Stuart McClay

To be a Model

Molly reports on what the St Andrews fashion shows are looking for in their models and how the casting process really works.

The fashion shows at the University of St Andrews are some of the most unique and recognized organizations. Over the years, each group has created stunning visual performances that highlight up-and-coming designers across all genres and demonstrate the skill of our peers. In attending these shows, we not only see the incredible organization and commitment of student directors, we also see ourselves represented on stage through their casts of student models. But how do they go about building their modeling teams?

Photo: St Andrews Charity Fashion Show

The process itself is not as straight forward as you may believe. For all of the St Andrew fashion community, the process involves looking at photos, scouting and multiple levels of interviews. In St Andrews, modeling auditions are a student model’s first exposure to the fashion show scene, but a great deal of work has already gone into finding the right people to bring the shows’ creative visions to life.

Photo: Ampersand Media

Danya Bavetta, Don’t Walk’s current creative director, described the process of scouting that he and his creative team underwent in the beginning of the year:

“We decided to go for a kind of mysterious and inconspicuous approach. Basically, what we did was I set up three locations…Taste, Pret and Combini on South Street and we would have shifts of two to three people there at a time doing two-hour shifts looking for models”.

Although scouting launches the process of model casting, the auditions themselves are open to the student body. Despite the challenges of this year, both Don’t Walk and FS found themselves with almost 200 hundred applications, 50 + more applicants than in previous years. So, what do they look for in order to narrow down this group of 200 applicants to a cast of around 20?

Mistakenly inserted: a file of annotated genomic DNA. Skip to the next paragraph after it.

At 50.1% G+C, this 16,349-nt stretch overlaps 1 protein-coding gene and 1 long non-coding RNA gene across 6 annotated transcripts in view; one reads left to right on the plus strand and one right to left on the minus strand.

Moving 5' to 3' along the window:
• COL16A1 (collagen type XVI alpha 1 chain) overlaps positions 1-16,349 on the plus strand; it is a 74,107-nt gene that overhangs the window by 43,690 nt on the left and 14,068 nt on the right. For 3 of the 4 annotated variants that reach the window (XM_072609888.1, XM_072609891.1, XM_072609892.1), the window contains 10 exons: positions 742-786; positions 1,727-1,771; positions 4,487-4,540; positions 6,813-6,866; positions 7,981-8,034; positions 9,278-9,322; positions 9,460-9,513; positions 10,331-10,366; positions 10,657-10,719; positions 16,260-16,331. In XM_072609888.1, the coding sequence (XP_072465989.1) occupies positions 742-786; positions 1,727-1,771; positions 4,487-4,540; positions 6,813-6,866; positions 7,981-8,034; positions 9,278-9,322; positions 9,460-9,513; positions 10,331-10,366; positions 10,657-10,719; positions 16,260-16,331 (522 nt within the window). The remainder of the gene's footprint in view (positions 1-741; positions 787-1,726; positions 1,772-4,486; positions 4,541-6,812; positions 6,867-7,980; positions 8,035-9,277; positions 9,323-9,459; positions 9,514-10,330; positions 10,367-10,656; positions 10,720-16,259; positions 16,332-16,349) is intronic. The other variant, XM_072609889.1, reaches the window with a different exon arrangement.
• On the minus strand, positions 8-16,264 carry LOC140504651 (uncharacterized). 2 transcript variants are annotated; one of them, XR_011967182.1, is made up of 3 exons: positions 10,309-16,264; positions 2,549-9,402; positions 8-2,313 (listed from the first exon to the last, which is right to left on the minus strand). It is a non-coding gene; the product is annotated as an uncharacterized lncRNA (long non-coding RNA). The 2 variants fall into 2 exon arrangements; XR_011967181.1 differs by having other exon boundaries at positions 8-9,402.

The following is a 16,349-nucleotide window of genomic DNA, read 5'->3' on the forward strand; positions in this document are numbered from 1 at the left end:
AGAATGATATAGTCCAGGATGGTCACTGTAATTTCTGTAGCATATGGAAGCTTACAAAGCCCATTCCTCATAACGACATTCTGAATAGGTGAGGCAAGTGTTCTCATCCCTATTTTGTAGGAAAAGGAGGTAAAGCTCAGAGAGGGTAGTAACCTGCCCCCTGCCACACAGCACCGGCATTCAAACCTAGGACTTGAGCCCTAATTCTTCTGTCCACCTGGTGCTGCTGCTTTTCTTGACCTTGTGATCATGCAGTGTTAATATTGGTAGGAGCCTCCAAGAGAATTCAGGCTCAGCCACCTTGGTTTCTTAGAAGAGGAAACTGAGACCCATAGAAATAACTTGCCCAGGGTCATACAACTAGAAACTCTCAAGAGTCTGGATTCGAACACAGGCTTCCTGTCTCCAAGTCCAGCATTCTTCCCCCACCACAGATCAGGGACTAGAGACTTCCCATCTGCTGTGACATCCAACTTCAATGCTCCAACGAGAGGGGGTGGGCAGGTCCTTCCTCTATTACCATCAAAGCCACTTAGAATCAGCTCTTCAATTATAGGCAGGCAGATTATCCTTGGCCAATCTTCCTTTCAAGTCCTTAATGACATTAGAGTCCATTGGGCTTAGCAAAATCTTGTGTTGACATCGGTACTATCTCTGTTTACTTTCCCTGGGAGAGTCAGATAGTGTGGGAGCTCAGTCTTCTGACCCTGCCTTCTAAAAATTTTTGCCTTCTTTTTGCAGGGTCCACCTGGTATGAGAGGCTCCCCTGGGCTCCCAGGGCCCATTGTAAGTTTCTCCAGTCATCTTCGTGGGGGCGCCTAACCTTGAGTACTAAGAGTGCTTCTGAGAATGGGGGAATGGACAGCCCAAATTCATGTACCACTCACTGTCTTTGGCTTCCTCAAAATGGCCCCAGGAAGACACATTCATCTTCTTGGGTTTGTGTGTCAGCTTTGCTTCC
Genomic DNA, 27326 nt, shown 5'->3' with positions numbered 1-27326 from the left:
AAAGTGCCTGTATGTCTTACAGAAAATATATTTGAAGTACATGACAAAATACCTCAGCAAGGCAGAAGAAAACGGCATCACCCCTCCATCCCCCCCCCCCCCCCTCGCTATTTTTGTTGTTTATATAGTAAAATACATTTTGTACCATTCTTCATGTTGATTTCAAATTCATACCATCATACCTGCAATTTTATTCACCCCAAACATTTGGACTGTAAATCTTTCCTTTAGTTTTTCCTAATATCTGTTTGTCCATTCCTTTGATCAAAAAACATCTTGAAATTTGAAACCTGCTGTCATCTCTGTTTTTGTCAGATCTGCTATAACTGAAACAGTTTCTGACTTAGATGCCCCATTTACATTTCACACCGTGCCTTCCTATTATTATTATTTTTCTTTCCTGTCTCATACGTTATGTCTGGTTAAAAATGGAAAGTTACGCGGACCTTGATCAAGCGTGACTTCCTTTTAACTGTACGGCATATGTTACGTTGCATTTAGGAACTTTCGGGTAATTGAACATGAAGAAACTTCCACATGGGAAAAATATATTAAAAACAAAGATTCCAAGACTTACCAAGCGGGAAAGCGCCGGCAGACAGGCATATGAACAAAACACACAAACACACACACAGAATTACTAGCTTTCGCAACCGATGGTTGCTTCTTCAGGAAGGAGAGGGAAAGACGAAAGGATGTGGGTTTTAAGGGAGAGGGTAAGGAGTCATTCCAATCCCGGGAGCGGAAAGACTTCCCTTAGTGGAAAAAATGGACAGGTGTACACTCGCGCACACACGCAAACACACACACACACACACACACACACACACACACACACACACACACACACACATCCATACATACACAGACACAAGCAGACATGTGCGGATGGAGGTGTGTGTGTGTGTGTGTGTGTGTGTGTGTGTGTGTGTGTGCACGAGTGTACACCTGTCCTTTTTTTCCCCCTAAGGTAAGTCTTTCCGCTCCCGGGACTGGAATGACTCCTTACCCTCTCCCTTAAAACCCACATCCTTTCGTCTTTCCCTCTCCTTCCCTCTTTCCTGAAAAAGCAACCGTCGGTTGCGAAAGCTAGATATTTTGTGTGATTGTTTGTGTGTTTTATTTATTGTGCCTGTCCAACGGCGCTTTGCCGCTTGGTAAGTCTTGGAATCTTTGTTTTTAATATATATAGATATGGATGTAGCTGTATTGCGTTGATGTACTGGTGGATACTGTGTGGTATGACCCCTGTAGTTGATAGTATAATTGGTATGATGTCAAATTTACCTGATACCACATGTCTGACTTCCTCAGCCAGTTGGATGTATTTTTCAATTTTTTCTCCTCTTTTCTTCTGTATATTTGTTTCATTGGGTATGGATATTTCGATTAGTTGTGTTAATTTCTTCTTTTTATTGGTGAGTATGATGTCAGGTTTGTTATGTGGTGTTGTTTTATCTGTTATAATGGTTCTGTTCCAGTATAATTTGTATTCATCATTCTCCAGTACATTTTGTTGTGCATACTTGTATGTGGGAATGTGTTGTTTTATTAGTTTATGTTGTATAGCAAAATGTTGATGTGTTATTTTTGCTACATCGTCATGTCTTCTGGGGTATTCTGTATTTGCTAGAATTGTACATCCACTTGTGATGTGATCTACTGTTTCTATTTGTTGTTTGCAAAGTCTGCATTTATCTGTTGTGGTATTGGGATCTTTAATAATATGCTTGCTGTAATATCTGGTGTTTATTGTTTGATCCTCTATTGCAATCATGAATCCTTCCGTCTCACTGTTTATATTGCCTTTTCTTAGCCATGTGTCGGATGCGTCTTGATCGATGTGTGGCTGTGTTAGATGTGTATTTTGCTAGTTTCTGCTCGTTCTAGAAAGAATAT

Photo: Ampersand Media

“We really wanted to pick people based off personality…because when models are on stage, the best performance that we can give is when people are being themselves…[and] who are very individual,” explained Cate Crossland, Don’t Walkexecutive director. “We don’t even look for one specific look…we want to represent a wide range of people”.

An all-encompassing term, personality goes beyond a person’s visual ascetic. Stella Coulter, executive director for FS, explained that they looked for a sense of confidence and ease in combination with a strong work ethic.

“[Modeling] has a lot to do with pushing yourself out of your comfort zone…so really getting someone that is open to doing different things and is there to have a good time, but really put the effort in is what we were looking for”.

Although neither FS nor Don’t Walk were looking for ‘typical beauty,’ as Bavetta aptly put it, there seemed to be a vested interest in presenting a truthful representation of the students of St Andrews. A variety of backgrounds, personalities, ethnicities, race, and body types are essential to the success of their shows. As Coulter explained, “If people do not see themselves on stage…that has a lot to do with engagement with the show”.

Measuring models for auditions is a thing of the past for most St. Andrews fashion shows. Individuality, originality and personality are the three buzz words for this year’s student models. It is no longer a matter of looking for the ‘right’ body type or look but looking for “A certain type of person” as Danya Bavetta concluded.

 

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